01/31/2018 20:02 EST | Updated 02/01/2018 09:22 EST

Assembly Of Manitoba Chiefs Calls Out Globe And Mail For 'Victim-Blaming Headline'

Tina Fontaine was a 15-year-old First Nations girl found dead in 2014.

Winnipeg Police Service via Canadian Press
Tina Fontaine is seen in an undated handout photo.

The Assembly of Manitoba Chiefs called out The Globe and Mail on Wednesday for what it called a "sensationalistic headline" about slain teenager Tina Fontaine.

"It is this type of victim-blaming headline that helps shape the public discourse on the bigger issue of missing and murdered Indigenous women and girls," the Assembly's Grand Chief Arlen Dumas wrote in a letter to the Globe's editor-in-chief David Walmsley.

On Tuesday, the Globe and Mail ran a story by the Canadian Press on Tina's alleged killer Raymond Cormier's trial. The headline read: "Tina Fontaine had drugs, alcohol in system when she was killed: toxicologist." At the time of publication, The Globe had not responded to the Assembly of Manitoba Chiefs' tweet.

Dumas said the headline gave the impression that Tina "had it coming."

"The death of Tina Fontaine was the first time in this country that non-Indigenous people saw more than just 'another dead Indian.' They saw a child, a child that had been horrendously murdered and discarded without a thought for what her life was and may become. The Globe and Mail's headline serves to erase these memories from the public collective and replace them with the thought that she is just like the rest of them - 'another dead Indian.'"

The death of Tina Fontaine was the first time in this country that non-Indigenous people saw more than just 'another dead Indian.'Arlen Dumas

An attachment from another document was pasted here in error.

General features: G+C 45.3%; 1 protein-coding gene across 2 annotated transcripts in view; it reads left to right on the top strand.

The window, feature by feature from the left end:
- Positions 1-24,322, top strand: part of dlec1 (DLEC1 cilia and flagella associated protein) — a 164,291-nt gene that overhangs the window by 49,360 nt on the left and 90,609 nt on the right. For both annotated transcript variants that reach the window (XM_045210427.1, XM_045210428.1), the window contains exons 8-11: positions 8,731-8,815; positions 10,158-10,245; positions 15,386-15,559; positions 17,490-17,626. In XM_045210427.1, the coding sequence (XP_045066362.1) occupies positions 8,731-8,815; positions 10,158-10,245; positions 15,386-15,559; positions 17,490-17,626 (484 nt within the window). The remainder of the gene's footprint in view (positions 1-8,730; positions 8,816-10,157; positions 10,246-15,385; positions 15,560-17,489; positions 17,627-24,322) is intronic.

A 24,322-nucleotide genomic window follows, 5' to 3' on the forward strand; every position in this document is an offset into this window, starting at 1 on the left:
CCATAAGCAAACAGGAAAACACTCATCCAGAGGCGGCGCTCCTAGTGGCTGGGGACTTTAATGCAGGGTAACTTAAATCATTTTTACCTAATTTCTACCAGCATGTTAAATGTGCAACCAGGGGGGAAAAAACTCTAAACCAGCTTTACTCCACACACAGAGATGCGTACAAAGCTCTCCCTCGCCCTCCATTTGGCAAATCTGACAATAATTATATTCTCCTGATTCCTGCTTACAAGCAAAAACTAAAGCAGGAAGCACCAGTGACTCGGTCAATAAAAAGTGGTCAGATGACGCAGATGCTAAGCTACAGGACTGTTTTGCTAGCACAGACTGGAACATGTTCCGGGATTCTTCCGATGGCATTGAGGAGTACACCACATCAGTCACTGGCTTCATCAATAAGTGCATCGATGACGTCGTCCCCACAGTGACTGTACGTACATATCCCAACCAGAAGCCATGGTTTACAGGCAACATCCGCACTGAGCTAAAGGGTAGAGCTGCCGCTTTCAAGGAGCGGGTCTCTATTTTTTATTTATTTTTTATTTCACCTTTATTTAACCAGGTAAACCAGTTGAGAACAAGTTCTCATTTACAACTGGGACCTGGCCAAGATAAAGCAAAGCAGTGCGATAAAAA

Tina was 15 years old at the time of her death. Her body was found wrapped in a bag in Winnipeg's Red River in August 2014. Fifty-five-year-old Cormier is currently on trial for second-degree murder in her death. His trial began Monday and is expected to last five weeks.

The Winnipeg Free Press published a similar headline: "Tina Fontaine's drug use under microscope at murder trial."

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The Globe later updated its headline to: "Expert tells Winnipeg murder trial he could not determine cause of Tina Fontaine's death."

On Twitter, many readers expressed dismay that the newspapers focused on Tina rather than her alleged murderer.

In his letter to the Globe, Dumas encouraged editors to be mindful in their coverage.

"It is the media that sets the non-Indigenous public opinion and while the media is still writing victim-blaming headlines and putting Tina Fontaine on trial instead of her alleged killer Raymond Cormier, we as First Nations will always be seen as lower than."

HuffPost has reached out to The Globe and Mail for comment, but has not received a response.

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